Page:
Speaker: Mike Flannigan, University of Alberta
Wildland fire is a common occurrence resulting from interactions between climate/weather, vegetation, and people. Our climate and associated day-to-day weather may be changing rapidly, due to human activities that may have dramatic and unexpected impacts on regional and global fire regimes. Existing studies suggest a general overall increase in area burned and fire occurrence, although there is a lot of spatial variability, with some areas of no change or even decreases in area burned and occurrence. The onset of climate change has been rapid and more significant in boreal regions as compared to other parts of the world. Fire activity has already been increasing in many parts of the boreal regions, and many studies suggest that this trend will continue and may even intensify. There is a potential for positive feedback as boreal ecosystems contain 30-40% of the world’s terrestrial carbon, with much of this in peatlands that may be vulnerable to increased fire activity and fire severity (depth of burn).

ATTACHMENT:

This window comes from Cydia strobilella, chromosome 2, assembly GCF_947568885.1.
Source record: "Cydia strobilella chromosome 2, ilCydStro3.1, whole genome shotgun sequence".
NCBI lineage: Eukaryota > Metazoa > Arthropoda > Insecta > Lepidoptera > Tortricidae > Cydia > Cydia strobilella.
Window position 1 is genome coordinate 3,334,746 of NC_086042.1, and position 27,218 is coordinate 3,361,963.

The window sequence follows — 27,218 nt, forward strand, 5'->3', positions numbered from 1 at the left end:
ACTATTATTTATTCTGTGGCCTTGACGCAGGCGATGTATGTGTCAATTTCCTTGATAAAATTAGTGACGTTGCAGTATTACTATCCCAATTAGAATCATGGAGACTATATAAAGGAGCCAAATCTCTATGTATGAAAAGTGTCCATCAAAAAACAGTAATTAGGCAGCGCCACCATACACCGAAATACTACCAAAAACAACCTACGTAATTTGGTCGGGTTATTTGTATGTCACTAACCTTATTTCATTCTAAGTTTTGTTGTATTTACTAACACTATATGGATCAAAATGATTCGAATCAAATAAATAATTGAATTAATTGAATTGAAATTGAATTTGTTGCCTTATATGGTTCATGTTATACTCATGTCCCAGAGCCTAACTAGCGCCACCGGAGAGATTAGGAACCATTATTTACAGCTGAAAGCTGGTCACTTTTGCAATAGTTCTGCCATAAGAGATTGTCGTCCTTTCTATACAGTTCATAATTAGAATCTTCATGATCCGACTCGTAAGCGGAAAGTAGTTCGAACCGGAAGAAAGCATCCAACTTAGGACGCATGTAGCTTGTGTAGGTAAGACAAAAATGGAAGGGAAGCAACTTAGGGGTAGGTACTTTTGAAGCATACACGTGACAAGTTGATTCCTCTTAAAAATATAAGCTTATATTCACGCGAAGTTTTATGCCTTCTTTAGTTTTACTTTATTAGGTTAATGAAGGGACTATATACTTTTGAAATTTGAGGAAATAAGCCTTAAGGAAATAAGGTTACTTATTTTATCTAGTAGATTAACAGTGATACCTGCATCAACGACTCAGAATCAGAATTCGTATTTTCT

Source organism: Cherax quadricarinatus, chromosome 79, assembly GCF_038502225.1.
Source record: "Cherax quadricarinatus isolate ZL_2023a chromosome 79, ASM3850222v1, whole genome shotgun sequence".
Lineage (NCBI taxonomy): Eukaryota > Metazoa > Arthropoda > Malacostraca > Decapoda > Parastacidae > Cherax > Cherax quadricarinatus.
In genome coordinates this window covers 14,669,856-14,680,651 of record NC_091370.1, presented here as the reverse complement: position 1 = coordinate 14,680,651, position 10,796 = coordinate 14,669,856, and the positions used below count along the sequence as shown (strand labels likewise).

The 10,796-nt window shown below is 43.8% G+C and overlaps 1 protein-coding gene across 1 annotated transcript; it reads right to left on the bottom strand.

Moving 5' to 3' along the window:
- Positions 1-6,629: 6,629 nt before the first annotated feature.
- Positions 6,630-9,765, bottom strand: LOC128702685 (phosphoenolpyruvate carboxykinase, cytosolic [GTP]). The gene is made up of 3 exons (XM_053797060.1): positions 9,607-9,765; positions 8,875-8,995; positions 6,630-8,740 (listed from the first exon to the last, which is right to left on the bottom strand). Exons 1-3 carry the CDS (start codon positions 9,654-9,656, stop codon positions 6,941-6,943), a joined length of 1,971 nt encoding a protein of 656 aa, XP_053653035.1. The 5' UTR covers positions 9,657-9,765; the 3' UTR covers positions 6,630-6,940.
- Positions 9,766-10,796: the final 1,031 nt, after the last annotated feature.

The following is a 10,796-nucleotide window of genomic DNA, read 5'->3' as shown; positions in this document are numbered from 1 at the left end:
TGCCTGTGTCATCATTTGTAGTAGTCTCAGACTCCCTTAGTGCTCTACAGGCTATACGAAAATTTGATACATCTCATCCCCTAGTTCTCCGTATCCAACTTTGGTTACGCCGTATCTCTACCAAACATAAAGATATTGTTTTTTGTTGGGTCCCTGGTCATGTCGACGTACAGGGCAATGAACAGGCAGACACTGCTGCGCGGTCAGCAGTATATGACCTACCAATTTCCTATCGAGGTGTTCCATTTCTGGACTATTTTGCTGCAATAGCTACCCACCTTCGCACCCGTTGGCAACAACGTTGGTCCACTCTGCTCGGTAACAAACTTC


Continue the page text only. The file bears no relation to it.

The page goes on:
A warmer world means a longer fire season, more lightning activity, which is responsible for most of the area burned in boreal ecosystems, and drier fuels that would contribute to fire occurrence and spread. In terms of fire management, enhanced fire danger rating systems that accurately predict the spatial and temporal variability in fire danger can help us adapt to a warmer world.